If you follow me on social media, you might remember I had to fly down to San Francisco for a couple days in the past couple weeks to get our visas for our visit to China upcoming in November. As I went through the visa process, I wrote this post sitting in the San Francisco airport on my way back to Portland a few weeks ago so I could make sure and keep all the details straight. We’ll be headed to Beijing and the Great Wall in November and if anyone reading this is thinking about heading to China as an American – just be aware you have to get a visa before your visit and you have to actually do it at a consulate. So without further ado, here are my best tips for how to apply for Chinese Tourist Visa.
1. Find out which consulate general you need to apply though.
The first step in your Chinese visa journey is to figure out which consulate covers your home region. For me in Oregon, the consulate I had to go through was in San Francisco. So visit their website to find out where the consulate general is located you’ll have to apply through.
2. Figure out if you want to go yourself to the consulate to apply or if you’ll use a 3rd party agent.
For us, since San Francisco was the closest consulate for us to apply for our visas, we had a choice. I could go down and do it myself (having to go down once to drop them off and then go back about a week later to pick them up). Or you can hire a 3rd party travel agent to go for you. However, when we looked, it was about $250 for us to use a 3rd party person plus we’d have to send our passports off through the mail to them, which makes me nervous. So we chose to just have me fly down 2 days to take care of it myself. Anyone can drop off and pick up your visas, so I had no problem doing Nick’s and mine, even through Nick wasn’t present.
3. Be sure to have all the paperwork in order before you arrive at the consulate.
I sat with 2 other American women while I waited at the consulate and both of them were on their return trip to the consulate because they had forgotten vital paperwork the first time around. Be sure you read the Chinese Consulate’s website all the way through and confirm you have everything. To be sure, here’s a quick run down of what I made sure to have:
-Valid Passport (signed)
-Copy of passport document page (separate from your passport itself)
-Flight itinerary showing your arriving and leaving from China
-Hotel reservation information in China
-Passport photo (just 1)
4. Arrive early in the day and leave lots of time for your consulate visit.
I arrived at 10:20am at the Consulate General in San Francisco to drop off our visa request. When you arrive you’ll go through a metal detector and be given a number. I waited for a full hour and a half before my number was called. Once I was called, it literally took about 2 minutes with the agent and then I was on my way. I think the trick is to get there early as it’s really busy! But plan multiple hours for your wait time just to be safe. And don’t go on Friday – when I returned to pick up our visas on a Friday, the consulate was twice as crowded as my first visit on a Tuesday.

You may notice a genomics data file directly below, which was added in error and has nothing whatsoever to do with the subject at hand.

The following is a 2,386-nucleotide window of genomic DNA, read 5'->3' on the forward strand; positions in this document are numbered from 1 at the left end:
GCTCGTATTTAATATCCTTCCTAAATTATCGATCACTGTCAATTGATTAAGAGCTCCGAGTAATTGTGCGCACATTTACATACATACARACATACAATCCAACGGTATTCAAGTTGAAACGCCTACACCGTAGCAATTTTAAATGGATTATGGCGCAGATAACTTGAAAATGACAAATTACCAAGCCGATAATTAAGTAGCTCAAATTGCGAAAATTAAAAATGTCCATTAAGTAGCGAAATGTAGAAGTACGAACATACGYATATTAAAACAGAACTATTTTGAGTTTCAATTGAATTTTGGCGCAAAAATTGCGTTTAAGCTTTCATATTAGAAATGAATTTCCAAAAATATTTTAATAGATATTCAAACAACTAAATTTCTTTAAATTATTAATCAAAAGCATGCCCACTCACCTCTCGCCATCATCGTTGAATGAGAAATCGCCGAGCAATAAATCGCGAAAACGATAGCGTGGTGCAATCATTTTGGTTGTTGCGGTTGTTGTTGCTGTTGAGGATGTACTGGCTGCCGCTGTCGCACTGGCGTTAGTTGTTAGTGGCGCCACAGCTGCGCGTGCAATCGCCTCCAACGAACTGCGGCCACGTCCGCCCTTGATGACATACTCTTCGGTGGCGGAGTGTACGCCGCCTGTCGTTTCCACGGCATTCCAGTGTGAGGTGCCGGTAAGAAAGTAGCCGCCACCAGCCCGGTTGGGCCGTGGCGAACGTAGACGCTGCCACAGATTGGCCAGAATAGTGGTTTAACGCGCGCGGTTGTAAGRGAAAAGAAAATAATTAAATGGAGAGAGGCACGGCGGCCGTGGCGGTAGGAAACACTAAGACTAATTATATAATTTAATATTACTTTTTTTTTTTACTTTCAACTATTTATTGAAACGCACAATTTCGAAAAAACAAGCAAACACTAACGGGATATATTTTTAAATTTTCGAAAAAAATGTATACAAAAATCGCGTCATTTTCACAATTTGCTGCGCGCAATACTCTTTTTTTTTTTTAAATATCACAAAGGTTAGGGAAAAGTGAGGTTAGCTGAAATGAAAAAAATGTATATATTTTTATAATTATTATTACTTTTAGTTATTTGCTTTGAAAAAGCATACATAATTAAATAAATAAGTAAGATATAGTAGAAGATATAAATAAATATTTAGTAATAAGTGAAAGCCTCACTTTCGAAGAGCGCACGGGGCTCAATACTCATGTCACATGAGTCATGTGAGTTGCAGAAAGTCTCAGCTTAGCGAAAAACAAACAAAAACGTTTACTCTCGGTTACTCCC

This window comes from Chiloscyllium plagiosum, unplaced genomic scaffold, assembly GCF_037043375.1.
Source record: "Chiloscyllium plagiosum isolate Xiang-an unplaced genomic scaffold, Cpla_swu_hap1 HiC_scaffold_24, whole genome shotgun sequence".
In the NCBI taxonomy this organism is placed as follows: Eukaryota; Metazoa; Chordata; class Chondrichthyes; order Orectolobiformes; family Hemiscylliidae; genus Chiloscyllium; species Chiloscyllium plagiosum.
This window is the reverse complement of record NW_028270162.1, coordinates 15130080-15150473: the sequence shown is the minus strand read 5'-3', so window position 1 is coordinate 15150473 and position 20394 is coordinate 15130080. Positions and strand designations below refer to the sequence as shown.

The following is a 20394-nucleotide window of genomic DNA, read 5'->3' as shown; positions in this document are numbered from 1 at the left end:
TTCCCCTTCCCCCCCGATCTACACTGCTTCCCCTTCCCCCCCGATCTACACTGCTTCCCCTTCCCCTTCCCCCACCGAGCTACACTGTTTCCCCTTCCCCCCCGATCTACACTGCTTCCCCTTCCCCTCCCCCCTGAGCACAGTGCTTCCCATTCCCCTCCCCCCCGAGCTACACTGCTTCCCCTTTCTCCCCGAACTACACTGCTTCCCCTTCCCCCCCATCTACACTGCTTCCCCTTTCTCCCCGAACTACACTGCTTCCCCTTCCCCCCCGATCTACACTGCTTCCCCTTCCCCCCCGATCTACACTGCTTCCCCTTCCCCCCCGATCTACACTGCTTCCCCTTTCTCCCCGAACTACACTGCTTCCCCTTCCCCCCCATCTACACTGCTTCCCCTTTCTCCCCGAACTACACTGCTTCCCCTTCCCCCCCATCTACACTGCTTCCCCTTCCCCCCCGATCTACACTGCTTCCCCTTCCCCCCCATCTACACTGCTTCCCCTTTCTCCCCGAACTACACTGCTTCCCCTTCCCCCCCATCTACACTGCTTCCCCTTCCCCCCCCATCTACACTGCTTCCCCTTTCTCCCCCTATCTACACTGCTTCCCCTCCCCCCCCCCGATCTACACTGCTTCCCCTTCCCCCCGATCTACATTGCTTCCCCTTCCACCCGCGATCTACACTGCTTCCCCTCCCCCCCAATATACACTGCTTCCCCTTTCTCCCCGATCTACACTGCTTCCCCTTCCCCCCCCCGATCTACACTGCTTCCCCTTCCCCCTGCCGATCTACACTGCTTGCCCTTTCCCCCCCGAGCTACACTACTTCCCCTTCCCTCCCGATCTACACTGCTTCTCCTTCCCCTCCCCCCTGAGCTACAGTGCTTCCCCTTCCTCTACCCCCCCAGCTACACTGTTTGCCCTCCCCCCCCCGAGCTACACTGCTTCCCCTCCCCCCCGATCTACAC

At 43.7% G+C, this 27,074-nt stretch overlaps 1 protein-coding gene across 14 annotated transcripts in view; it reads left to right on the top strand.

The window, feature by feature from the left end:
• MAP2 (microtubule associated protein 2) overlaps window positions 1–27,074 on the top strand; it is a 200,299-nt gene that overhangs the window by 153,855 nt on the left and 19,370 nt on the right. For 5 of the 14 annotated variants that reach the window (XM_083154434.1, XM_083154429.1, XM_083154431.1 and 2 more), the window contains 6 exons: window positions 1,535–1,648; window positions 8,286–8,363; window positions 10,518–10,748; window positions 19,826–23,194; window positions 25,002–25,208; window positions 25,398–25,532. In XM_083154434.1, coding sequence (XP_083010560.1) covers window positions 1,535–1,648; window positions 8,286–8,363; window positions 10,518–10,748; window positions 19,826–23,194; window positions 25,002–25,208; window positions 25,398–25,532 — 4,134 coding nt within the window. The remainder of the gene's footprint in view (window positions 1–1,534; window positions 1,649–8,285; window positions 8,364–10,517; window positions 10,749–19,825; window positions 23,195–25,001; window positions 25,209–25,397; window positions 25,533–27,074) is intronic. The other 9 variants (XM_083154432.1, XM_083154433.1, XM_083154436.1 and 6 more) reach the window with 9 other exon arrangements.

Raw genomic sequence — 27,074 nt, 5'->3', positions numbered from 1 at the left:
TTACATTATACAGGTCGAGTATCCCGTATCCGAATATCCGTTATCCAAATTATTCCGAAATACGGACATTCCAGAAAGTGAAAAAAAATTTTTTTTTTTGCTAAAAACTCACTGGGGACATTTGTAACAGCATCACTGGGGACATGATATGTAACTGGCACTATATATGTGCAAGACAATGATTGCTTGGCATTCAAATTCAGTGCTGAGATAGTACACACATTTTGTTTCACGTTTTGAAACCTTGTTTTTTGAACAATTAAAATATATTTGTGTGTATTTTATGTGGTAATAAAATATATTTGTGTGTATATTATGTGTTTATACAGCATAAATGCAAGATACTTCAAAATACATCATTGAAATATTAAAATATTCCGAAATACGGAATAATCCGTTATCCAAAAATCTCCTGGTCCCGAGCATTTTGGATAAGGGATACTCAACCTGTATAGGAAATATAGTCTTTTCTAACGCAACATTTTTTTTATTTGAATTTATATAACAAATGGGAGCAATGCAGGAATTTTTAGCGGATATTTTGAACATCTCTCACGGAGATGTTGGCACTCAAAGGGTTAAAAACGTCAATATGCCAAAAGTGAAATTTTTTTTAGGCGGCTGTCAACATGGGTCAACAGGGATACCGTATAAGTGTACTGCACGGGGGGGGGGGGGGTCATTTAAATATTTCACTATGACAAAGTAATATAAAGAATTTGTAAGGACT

5. Do not lose the pick up slip they give you at the consulate.
After you hand over your application and passport, you’ll be given a small white slip showing your pick up information. Do not lose this slip! I was talking to the woman next to me at the Consulate who does this often and she said she’s heard horror stories when you lose the slip. So be sure to keep it safe. Typically, normal tourist visas for China take about 4 business days. My slip was scheduled for 3 but be sure to look at the date on your slip to be sure. They will also hold your passport and visa for 90 days, so even if you can’t get back right on the pick up date, no worries.
6. Go back after the date on the pickup slip to pick up your passports with visas.
I flew back down to San Francisco a little over a week after I had dropped off my visas; just confirm you go back after the date they give you on the pick up slip. Once there, head to the “Pick Up” line – no need to take a number. Once in line, it goes pretty quick. To pick up and pay for our visas only took me about 20 minutes, even though the consulate was even more crowded than it was the first day I had been there.
And while we had only applied for a 90 day tourist visa, we were given a 10 year multiple entry visa which is a huge bonus to not have to do this again in the future if we want to revisit China! Long story short, give yourself time to do this process but in the end, it wasn’t too bad!
this is super helpful!! thanks so much for sharing!
So glad! 🙂
I was so excited about this post because I just came back from China myself and the Visa process was in no way complicated: it seems we had similar experiences except I’m not in San Francisco/Portland. To my surprise I also got a 10 year multiple entry visa and after doing research it seems like there was some sort of agreement between the U.S. and China that tourist and business visas can be (if not all) 10 year multiple entry. Pretty cool right!
I really hope you love China. I had a great experience and be sure to take the “travel;” kleenex for portable toilet paper as they don’t have any (squat toilets aren’t that bad) and hand sanitizer. The food is the best part, every region of China has different cuisine and it’s nothing like what you get in the states but be aware that rice normally is not served with the meal like it does in the U.S.. It’s mainly used as a “filler” if you hadn’t had your fill.
Wishing you a great trip to China!
Thank you! And so glad to hear all about your trip to China! I’m really excited for our trip and can’t wait to experience China! 🙂